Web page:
Vinayak Suresh is a visual artist and photographer born and raised in Kozhikode, Kerala, where he is currently based. He completed his education at the National Institute of Design with a Masters in Photography Design. His practice primarily involves making books and experimenting with text/image.
Yu Yu Myint Than
Yu Yu Myint Than is Myanmar photographer based in Yangon. Previously a photographer at Myanmar Time, she now focuses on personal photo documentaries. Yu Yu works with Myanmar Deitta, the organization which develops resources for local photographers and filmmakers, and a founding member of woman photographer collective called Thuma. She’s won several international scholarships and fellowship including Mangum Foundation’s Photography and Social Justice Fellow 2017. Her works have been exhibited and published locally and internationally. She’s keenly interested in photobook-making as another layer of story-telling besides photographing. She is working on personal stories looking at memories and human-rights related issues.
The applications for the Serendipity Arles Grant 2020 will be reviewed by a jury comprising experts from the arts—scholars, critics, artists, and cultural practitioners from the South Asian region.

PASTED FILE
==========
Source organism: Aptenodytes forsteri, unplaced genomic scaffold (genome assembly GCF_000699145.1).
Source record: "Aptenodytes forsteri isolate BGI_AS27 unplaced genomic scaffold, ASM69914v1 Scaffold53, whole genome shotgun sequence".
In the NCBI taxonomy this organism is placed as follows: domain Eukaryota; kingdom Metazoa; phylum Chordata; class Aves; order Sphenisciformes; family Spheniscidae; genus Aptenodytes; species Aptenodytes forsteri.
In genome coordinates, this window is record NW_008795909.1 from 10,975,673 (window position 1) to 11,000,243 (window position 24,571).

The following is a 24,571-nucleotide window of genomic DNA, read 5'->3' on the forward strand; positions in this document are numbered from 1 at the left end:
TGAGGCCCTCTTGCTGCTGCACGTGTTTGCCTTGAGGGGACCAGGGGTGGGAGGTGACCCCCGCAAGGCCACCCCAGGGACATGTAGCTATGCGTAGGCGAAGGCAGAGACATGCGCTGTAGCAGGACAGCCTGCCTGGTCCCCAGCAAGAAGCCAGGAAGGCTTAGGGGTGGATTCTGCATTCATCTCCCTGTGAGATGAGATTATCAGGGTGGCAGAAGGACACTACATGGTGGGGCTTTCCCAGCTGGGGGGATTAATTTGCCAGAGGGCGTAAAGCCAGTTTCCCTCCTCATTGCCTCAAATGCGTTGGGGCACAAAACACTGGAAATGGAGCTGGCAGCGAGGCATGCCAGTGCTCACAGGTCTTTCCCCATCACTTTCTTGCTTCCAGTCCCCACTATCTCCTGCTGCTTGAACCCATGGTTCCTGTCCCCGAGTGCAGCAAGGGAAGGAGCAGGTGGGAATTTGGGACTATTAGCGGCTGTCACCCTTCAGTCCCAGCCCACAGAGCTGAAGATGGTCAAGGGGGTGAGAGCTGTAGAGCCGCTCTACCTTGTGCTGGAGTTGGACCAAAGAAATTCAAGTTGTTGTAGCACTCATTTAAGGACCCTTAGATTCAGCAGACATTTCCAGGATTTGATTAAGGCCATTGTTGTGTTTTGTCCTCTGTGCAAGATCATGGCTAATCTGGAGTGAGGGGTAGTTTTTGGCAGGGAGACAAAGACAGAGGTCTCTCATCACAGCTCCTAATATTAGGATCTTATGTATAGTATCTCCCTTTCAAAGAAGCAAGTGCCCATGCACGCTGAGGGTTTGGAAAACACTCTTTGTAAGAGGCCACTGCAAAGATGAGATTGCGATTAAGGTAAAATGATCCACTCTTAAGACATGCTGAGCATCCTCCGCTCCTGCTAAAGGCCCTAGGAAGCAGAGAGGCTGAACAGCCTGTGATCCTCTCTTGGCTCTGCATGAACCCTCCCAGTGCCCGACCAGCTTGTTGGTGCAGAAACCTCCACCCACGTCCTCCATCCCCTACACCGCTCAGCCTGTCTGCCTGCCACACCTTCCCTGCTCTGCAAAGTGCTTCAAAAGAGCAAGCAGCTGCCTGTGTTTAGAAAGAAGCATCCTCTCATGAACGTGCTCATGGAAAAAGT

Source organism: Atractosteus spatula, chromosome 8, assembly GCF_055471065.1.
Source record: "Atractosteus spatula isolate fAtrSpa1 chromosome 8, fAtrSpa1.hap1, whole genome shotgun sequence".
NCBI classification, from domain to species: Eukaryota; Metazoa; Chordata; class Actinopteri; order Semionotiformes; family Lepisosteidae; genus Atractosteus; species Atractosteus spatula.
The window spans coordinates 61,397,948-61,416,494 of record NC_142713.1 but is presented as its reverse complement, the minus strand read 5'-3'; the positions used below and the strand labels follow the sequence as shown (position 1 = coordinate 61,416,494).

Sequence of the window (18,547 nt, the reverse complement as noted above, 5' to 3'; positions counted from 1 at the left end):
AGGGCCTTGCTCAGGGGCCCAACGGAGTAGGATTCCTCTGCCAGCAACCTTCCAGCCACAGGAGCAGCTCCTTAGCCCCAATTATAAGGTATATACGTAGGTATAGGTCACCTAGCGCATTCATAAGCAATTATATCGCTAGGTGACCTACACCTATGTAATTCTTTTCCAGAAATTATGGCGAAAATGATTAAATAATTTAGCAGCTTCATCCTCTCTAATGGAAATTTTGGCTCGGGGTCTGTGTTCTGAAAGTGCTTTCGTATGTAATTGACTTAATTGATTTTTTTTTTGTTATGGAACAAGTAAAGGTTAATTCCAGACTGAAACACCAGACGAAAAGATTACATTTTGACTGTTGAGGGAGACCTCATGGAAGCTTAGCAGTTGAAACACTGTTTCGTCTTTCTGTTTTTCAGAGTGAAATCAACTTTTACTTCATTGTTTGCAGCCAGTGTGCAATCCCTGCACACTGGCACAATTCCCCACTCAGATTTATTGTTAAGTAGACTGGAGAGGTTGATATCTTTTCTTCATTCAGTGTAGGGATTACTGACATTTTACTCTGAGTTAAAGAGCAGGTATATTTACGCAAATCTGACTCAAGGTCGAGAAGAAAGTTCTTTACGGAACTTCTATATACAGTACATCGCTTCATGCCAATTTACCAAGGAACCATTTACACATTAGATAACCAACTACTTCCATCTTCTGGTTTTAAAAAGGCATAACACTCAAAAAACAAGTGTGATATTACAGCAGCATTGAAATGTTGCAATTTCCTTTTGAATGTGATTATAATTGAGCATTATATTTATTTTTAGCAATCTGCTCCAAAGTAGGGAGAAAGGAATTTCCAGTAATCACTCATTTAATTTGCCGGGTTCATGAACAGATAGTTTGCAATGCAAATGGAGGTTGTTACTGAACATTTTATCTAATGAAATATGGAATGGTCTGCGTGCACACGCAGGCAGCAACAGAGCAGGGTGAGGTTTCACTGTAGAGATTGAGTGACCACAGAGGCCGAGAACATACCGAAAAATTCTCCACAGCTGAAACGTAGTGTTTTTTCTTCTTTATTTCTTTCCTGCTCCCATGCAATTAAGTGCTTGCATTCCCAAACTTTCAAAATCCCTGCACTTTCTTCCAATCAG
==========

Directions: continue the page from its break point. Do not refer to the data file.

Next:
In 1997, Christoph Wiesner joined the Esther Schipper gallery in Berlin as an employee. Then he became its director. In 2012 he returned to France to join the Yvon Lambert gallery in Paris as senior director. Since 2015, he has been artistic director of Paris Photo, where he canvasses new galleries and publishers and develops the opening up to emergence and film, which is framed each year by a renewed cultural program. Currently Christoph is Director at Rencontres d’Arles.
Dayanita Singh’s art uses photography to reflect and expand on the ways in which we relate to photographic images. Her recent works, drawn from her extensive photographic oeuvre, are a series of mobile museums that allow her images to be endlessly edited, sequenced, archived and displayed. Stemming from Singh’s interest in the archive, the museums present her photographs as interconnected bodies of work that are replete with both poetic and narrative possibilities. Publishing is also a significant part of the artist’s practice: in her books, often published without text, Singh extends her experiments on alternate forms of producing and viewing photographs.
Devika Singh is Curator, International Art at Tate Modern. Her writing has appeared widely in exhibition catalogues, magazines including frieze, Art Press and MARG and in the journals Art History, Modern Asian Studies, Journal of Art Historiography and Third Text. Singh was previously Smuts Research Fellow at the Centre of South Asian Studies of the University of Cambridge and a fellow at the Centre allemand d’histoire de l’art, Paris. She curated exhibitions including ‘Planetary Planning’ (Dhaka Art Summit, 2018) and ‘Homelands: Art from Bangladesh, India and Pakistan’ (Kettle’s Yard, Cambridge, 2019-20) and co-curated ‘Gedney in India’ (Jehangir Nicholson Art Foundation, CSMVS, Mumbai, 2017; Duke University, 2018).